And yes, stand where you’re going to stand theologically and fight the good fight and so on and so forth, but if you’re wrong and some of these experiences are some indication that God’s level of tolerance might actually be wider than yours, if that turns out to be the case, you have no right to be angry with God. The thing made has no right to say to the maker, “What the heck are you doing?” Then you’re out of line. Then your theology becomes more important than the object of your theology, the thing you claim to be following and worshipping. So I think we need to do our best but we need to have a low view of our own omniscience when it comes to this stuff.

Alex Tsakiris: Great. Hey, Mike, tell people where they can find out more about your work and also what you’re up to these days and what we might look for from you in the near future.

Dr. Mike Heiser: Well, my home page is www.drmsh.com. That’s short for doctor and Michael S. Heiser. And that is the gateway to a bunch of other websites I have and some blogs. I try to maintain three blogs divided up by interest areas. So that’s where to find everything.

I started a podcast on my Biblical studies blog, The Naked Bible, so that’s found at www.nakedbiblepodcast.com. I’m only three episodes in but it’s a lot of fun. It’s more work than I thought it would be but it’s a lot of fun.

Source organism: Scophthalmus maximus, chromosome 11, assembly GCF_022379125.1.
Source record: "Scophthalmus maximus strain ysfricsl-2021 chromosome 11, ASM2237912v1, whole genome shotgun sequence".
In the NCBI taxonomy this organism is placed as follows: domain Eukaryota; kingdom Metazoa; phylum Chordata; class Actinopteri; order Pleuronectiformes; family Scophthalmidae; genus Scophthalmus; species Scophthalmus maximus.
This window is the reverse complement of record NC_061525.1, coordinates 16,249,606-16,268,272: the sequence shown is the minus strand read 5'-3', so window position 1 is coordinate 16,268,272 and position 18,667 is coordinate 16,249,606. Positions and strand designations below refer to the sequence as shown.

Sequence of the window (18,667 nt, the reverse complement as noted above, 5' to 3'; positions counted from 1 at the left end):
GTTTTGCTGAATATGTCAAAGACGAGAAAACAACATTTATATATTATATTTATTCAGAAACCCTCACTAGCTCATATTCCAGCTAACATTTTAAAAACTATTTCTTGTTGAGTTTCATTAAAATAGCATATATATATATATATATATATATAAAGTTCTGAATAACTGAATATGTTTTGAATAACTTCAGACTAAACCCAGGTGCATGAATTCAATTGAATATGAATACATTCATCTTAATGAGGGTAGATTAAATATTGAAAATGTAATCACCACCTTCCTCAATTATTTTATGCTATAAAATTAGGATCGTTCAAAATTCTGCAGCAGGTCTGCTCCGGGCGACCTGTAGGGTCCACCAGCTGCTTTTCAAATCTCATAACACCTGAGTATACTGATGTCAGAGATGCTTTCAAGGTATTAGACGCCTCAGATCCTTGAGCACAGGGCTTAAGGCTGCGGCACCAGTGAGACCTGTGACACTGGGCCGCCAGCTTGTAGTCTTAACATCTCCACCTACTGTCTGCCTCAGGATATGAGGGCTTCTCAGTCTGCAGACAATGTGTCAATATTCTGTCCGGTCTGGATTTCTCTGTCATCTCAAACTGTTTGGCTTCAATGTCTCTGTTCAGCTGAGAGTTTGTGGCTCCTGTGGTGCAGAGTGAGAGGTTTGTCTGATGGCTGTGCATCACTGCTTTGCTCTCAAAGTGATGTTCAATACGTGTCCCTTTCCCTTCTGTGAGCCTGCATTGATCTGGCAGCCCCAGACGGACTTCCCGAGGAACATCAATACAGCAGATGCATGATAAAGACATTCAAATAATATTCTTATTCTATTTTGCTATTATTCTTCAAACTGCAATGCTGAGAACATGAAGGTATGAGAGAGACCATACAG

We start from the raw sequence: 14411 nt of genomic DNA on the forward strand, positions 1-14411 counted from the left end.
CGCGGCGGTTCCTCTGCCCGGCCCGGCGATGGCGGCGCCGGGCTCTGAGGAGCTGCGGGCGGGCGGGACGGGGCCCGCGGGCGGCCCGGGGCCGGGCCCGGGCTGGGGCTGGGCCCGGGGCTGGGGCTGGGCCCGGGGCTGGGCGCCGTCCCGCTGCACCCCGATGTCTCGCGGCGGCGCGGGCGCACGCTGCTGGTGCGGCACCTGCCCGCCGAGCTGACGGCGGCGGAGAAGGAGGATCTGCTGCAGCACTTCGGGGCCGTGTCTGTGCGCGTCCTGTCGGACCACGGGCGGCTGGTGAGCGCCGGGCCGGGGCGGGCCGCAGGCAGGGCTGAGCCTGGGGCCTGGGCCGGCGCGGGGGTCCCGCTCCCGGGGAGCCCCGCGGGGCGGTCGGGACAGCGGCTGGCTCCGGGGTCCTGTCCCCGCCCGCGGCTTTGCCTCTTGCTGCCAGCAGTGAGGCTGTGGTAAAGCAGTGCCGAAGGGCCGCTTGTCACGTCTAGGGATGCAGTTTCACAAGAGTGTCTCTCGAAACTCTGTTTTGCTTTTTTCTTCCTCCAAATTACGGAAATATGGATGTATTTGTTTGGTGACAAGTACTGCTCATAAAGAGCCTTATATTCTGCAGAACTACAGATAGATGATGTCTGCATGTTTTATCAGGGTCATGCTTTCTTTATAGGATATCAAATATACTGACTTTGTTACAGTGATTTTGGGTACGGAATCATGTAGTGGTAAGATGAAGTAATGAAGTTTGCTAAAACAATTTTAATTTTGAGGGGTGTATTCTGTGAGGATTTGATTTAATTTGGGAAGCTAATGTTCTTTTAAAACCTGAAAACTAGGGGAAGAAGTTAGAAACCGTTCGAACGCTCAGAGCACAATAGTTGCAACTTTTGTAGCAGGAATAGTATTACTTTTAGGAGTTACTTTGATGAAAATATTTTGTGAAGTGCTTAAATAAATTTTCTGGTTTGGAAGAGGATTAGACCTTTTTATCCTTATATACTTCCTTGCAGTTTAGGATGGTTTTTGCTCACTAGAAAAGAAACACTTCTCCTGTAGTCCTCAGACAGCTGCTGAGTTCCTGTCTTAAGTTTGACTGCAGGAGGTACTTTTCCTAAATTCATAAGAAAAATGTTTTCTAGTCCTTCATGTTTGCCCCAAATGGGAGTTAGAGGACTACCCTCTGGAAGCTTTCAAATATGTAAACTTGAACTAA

And I’m also offering some language courses and some theology courses, all online, as well. The name of it is MEMRA. All of this is accessible on the front page of my home page. So that’s the easy one to remember, drmsh.com.

Alex Tsakiris: Great. It’s been great having you on. Interesting discussion and thanks so much for joining us.

Dr. Mike Heiser: Thanks for having me. You continue what you’re doing. It’s a fascinating area and I don’t know what show would cover it more widely than yours. So I just want to encourage you to keep doing what you’re doing.

Alex Tsakiris: Thanks, thanks. I have to throw that net all the way out there to the reaches and see what we pull in. Thanks, Mike.

Dr. Mike Heiser: Thank you.